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Lepage v. Mills

Superior Court of Maine, Kennebec

October 16, 2017



          Michaela Murphy Justice, Superior Court

         Before the Court are Defendant's Motion to Stay Discovery and Motion to Dismiss. Plaintiff Governor Paul LePage is represented by Attorneys Bryan Dench and Amy Dieterich. Defendant Attorney General Mills is represented by Assistant Attorneys General Thomas Knowlton and Jonathan Bolton.

         I. Background

         President Donald Trump has issued two Executive Orders concerning immigration to the United States in early 2017: E013769 and EO13780. E013769 was issued on January 27, 2017 and is the subject of a pending lawsuit titled Washington v. Trump. (Pl.'s Compl. ¶ 11.) Attorney General Mills publicly opposed Executive Order E013769 and joined an amicus brief filed in opposition to the Executive Order in Washington v. Trump. (Pl.'s Compl. ¶ 12.) Governor LePage claims to have sought the Attorney General's approval to file an amicus brief in in support of E013769 and that the Attorney General prevented such a filing "by delay and obstruction". (Pl.'s Compl. ¶ 13).

         President Trump issued his second Executive Order, EO13780, on March 6, 2017. (Pl.'s Compl. ¶ 15). Shortly thereafter, an action was filed in Hawaii seeking to enjoin the EO13780. On March 14, 2017, the Governor sent the Attorney General a letter asking that the Attorney General provide representation to the Governor in order to file an amicus brief in support of EO13780, or that her office provide the funds for the Governor to seek outside counsel to represent him. (Pl.'s Compl. ¶¶ 15, 16).

         On March 15, 2017, Deputy Attorney General Gardiner responded by letter, providing two options for the Governor if he chose to become involved in litigation concerning EO13780: first, join an amicus brief prepared by another party; second, retain outside counsel assuming that the fees for the outside counsel would be paid by the Governor's office and that the outside counsel be properly admitted to practice law and carry malpractice insurance. (Pl.'s Compl. ¶ 18.)

         On March 17, 2017, the Governor responded by letter, objecting to the March 15th letter from the Office of the Attorney General for failing to address the Governor's request that she represent the Governor and for conditioning her approval of the hiring of outside counsel. (Pl.'s Compl. ¶ 19). The Governor further wrote that because in the past the Attorney General had paid outside counsel from the Attorney General's budget, the Governor expected that the Attorney General would cover the cost of any lawyer he should hire to represent him in this matter. Id.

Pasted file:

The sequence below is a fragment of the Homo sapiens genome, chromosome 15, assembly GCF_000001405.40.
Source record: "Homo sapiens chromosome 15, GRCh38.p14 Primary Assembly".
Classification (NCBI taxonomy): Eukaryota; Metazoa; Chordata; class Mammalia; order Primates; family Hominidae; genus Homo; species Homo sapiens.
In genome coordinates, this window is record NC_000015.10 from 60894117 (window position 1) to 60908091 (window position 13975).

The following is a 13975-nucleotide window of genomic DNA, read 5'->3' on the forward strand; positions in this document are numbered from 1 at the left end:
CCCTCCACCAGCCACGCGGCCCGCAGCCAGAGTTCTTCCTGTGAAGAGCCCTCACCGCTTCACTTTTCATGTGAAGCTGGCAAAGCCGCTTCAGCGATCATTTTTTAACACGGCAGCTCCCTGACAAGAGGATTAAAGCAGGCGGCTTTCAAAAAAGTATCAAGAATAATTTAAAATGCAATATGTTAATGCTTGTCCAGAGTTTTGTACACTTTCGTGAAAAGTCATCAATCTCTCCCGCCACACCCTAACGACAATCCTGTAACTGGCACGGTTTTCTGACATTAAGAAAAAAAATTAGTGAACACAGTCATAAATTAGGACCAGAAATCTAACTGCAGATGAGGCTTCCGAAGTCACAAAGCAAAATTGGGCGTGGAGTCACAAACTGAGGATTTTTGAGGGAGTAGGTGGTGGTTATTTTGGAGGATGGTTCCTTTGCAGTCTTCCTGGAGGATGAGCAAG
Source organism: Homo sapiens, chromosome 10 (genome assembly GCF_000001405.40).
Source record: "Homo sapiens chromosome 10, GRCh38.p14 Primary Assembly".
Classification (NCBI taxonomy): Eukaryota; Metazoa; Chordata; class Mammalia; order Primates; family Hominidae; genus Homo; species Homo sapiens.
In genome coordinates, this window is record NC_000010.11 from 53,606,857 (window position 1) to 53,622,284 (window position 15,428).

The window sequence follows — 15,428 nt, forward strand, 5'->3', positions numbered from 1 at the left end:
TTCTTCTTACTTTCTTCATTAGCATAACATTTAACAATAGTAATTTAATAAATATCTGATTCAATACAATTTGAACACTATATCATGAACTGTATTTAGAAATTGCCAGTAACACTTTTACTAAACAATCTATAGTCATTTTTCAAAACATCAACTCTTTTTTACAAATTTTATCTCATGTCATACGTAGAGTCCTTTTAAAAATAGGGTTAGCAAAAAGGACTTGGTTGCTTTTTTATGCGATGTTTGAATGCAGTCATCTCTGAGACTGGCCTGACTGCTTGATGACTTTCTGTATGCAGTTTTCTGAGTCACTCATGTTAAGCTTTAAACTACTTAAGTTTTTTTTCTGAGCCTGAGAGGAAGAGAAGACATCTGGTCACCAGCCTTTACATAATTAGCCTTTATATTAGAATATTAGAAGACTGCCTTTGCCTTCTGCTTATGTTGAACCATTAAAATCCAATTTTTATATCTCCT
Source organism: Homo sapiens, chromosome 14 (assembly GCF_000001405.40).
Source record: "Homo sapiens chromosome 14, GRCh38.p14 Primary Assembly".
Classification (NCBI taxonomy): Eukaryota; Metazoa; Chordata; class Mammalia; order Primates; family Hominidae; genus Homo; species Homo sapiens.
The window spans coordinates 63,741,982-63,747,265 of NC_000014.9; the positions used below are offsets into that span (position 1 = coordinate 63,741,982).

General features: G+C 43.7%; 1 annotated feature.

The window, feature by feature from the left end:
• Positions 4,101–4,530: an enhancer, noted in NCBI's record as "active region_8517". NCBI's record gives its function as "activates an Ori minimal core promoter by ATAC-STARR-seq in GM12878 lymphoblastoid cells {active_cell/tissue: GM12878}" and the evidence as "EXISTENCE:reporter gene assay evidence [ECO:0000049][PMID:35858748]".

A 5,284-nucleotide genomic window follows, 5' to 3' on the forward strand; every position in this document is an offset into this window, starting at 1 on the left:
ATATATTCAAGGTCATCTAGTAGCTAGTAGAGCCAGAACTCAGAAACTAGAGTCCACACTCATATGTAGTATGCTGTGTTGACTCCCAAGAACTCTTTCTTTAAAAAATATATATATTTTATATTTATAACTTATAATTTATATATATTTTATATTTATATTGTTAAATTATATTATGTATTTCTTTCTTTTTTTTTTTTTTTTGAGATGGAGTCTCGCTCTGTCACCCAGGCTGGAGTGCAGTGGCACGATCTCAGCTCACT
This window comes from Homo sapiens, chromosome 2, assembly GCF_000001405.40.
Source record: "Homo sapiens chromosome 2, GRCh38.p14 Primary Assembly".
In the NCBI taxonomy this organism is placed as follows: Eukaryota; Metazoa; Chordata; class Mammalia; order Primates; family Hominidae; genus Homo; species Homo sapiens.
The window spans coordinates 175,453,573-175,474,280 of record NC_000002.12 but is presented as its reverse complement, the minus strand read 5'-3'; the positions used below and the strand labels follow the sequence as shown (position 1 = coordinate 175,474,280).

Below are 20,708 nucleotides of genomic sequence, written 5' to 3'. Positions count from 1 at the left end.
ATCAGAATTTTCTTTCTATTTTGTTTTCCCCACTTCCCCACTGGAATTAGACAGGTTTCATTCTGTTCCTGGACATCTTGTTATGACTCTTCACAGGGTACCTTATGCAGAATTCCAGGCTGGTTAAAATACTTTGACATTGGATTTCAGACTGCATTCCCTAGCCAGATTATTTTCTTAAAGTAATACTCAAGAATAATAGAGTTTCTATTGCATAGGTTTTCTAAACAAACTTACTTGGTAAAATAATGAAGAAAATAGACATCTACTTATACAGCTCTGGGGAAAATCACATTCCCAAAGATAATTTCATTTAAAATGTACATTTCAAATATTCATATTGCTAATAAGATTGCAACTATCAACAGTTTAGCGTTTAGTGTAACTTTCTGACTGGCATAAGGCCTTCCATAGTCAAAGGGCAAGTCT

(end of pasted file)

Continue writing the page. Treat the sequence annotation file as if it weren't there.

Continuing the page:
Deputy Attorney General Gardiner responded on March 20, 2017 confirming that the Attorney General did decline to provide representation in this matter. She also stated her belief that the requirement that any outside counsel must be properly licensed to practice law did not amount to dictating terms of the engagement of outside counsel. Finally, she wrote that she was not aware of any prior instance in which the Attorney General paid for outside counsel to be retained by the Executive Branch. (Pl.'s Compl. ¶ 20.)

         On June 1, 2017, President Trump filed a Petition for Writ of Certiorari with the United States Supreme Court seeking review of the Fourth Circuit decision in Trump v. IRAP, et al. upholding a preliminary injunction barring enforcement of EO13780. (Pl.'s Compl. ¶ 21). On June 2, 2017, the Governor sent a letter to the Attorney General again seeking the Attorney General's representation in filing an amicus brief, or alternatively seeking approval to hire outside counsel to be paid for by the Attorney General's office. Deputy Attorney General Gardiner responded by letter on June 5, 2017, authorizing the Governor to hire outside counsel to be paid by the Governor.

This case was brought on May 1, 2017 by the Governor seeking an order:
1. Declaring that if the Attorney General refuses to represent the Governor of the State when requested to do so in matters properly within the scope of Governor's executive power under the Constitution of Maine, the Attorney General must authorize the Governor to retain independent counsel without purporting to impose constraints or limitations on the scope of the Governor's representation by such Counsel;
2. Declaring that when the Governor so retains outside counsel, because this relieves the Attorney General of the performance of his or her duty to represent the Governor, the costs of engaging the outside attorney must be paid out of the appropriation for the Attorney General; and
3. Making such further declaration or granting such further relief as the Court may determine.

         The Governor sought amendment of his complaint on June 8, 2017. Leave of Court was granted. The Attorney General now moves the ...

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